Evansville police recruit help to prevent drug, alcohol use
EVANSVILLE—Preventing drug use and underage drinking are top priorities for Evansville police and Building a Safer Evansville.
To enforce those priorities, sometimes they need a little help.
Law enforcement officers from the Evansville Police Department, Rock County Sheriff's Office, Rock County Special Investigations Unit and Janesville and Edgerton police departments blanketed Evansville and the town of Union twice in August and conducted high-visibility traffic stops.
The deployments Aug. 2 and 31 were funded through a Rock County Prevention Network grant, which Building a Safer Evansville got to deter illegal drug use and underage drinking, said Evansville police Sgt. Justin Mahan-Strupp.
Officers and police dogs from the five departments watched for drug and alcohol use while performing traffic stops, he said.
The police hope that having an occasional “flood” of officers in the area will have a deterrent effect. If people suspect that a large number of officers might be on patrol, they might not traffic drugs through the city, Mahan-Strupp said.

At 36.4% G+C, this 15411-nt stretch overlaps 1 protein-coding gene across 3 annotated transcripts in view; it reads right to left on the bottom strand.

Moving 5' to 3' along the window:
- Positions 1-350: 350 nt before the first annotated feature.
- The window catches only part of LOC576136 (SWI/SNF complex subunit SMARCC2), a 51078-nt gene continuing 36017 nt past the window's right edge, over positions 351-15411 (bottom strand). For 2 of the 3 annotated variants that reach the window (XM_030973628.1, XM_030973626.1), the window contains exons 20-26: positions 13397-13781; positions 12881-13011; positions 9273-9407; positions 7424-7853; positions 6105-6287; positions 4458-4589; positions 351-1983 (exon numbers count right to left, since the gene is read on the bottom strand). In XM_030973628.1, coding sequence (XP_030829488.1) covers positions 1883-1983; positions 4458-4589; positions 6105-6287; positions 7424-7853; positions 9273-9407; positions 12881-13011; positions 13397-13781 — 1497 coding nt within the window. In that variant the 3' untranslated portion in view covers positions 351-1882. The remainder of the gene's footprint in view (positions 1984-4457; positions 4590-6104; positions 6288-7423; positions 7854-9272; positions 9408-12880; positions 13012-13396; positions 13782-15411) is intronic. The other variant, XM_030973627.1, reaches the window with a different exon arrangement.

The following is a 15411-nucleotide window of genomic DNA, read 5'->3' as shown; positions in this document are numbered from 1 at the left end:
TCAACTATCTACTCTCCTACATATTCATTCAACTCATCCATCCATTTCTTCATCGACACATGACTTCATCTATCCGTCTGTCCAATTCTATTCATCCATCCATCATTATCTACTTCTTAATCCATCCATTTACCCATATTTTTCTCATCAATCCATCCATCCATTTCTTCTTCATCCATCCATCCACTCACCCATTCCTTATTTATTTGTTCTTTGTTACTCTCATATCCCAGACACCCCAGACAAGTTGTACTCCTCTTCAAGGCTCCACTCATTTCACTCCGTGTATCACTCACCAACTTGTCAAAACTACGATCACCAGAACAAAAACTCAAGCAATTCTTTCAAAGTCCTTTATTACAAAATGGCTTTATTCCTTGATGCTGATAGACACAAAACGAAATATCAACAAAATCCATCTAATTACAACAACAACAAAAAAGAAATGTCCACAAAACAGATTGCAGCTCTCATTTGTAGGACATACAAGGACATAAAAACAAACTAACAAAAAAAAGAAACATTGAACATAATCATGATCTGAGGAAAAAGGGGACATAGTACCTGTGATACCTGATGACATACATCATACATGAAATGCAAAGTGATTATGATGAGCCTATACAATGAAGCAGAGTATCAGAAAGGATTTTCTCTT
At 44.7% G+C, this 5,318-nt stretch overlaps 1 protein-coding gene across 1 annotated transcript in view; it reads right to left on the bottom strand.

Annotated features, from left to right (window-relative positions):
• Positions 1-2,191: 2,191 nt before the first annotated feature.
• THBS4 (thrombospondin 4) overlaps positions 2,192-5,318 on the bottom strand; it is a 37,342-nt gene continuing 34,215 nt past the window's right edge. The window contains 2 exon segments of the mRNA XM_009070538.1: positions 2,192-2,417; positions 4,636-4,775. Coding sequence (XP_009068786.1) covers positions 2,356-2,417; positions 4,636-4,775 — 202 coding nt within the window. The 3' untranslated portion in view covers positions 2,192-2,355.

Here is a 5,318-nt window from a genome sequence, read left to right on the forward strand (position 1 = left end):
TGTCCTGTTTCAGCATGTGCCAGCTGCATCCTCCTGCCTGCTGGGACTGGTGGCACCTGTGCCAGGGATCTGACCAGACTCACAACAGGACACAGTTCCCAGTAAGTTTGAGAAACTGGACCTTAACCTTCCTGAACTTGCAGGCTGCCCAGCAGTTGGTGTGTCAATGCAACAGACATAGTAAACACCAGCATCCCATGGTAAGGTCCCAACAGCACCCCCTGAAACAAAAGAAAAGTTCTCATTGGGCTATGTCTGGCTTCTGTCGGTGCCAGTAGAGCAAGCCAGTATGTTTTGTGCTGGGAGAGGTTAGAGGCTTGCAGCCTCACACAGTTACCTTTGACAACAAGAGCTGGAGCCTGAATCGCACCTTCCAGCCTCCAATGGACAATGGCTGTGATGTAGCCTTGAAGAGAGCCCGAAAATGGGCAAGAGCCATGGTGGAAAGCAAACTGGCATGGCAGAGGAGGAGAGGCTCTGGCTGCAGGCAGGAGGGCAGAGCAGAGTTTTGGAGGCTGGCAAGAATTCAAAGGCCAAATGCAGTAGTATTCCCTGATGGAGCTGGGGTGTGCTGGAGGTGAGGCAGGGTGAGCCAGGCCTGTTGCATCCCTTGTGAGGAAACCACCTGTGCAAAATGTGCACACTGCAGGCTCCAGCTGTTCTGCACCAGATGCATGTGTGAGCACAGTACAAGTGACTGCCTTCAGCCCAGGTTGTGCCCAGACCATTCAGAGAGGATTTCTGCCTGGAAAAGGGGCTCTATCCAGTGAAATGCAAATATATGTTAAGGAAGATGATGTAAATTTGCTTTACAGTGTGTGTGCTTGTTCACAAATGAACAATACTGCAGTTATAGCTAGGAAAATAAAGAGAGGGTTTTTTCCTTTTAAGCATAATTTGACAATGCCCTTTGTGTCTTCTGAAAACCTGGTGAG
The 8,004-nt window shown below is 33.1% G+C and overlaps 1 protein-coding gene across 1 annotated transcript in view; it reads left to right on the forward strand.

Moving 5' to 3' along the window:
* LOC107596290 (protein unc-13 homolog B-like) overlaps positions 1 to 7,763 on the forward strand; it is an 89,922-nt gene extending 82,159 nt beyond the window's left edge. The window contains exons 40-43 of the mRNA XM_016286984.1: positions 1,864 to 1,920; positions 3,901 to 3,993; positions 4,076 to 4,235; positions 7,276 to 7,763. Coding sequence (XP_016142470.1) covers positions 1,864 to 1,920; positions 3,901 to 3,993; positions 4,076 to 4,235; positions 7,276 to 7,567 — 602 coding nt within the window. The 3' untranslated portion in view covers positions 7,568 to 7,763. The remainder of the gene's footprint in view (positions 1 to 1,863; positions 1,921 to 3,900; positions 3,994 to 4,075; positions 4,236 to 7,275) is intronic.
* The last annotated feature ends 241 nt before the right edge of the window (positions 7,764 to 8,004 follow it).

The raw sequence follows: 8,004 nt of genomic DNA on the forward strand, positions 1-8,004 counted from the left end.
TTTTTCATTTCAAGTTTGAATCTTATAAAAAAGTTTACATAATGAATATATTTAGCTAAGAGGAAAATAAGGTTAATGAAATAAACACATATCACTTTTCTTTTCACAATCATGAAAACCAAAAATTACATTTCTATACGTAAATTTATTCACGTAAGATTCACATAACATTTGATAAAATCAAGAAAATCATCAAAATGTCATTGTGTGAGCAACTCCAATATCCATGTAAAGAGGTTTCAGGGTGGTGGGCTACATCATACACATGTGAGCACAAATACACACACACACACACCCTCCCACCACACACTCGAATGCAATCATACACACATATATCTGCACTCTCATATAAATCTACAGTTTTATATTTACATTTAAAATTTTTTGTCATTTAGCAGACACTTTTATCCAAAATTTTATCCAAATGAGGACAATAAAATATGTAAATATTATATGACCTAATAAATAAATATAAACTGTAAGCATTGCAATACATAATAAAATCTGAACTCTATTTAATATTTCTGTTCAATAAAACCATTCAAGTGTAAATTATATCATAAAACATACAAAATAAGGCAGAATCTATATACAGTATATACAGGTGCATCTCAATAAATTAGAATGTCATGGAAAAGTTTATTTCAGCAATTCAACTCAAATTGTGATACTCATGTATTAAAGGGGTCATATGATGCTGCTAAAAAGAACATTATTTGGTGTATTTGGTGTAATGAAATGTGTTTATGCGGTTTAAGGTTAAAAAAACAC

The first two deployments were successful, he said.
Besides issuing several citations, the Rock County Special Investigations Unit and sheriff's office obtained a warrant to search a residence, leading to the arrests of known marijuana suppliers.
Police arrested brothers Dale R. Hall, Steven A. Hall and Anthony R. Hall of 513 Goldcoast Lane, Evansville, after they reported finding large amounts of drugs and drug paraphernalia in their home.
Unmarked law enforcement vehicles watched “known targets” for suspicious activity during the two deployments, Mahan-Strupp said. The Hall brothers' house was considered one of those targets.
Police made 20 traffic stops Aug. 2. Of the nine citations issued, three were related to drug and alcohol use—one for a minor possessing alcohol and two arrests for possession of drug paraphernalia, Mahan-Strupp said.
Police made nine traffic stops Aug. 31, he said. Four citations were issued, three of them for drug and alcohol use, not including the arrest resulting from the warrant.
The community was split on support for the deployments, Mahan-Strupp said.
Critics said tax dollars should not be used in that way, he said. Others thought marijuana should be legalized, and police should stop “wasting time” arresting people for using it.
Mahan-Strupp clarified that no tax dollars were used for the deployments.
Evansville Police Chief Scott McElroy said Building a Safer Evansville has secured a grant to pay for at least two more high-visibility deployments in 2018. More deployments might be scheduled if the money is available.
“I just think it's a win-win,” McElroy said. “It's really a countywide collaboration, and I think it works well.”
Last updated: 7:59 pm Sunday, September 17, 2017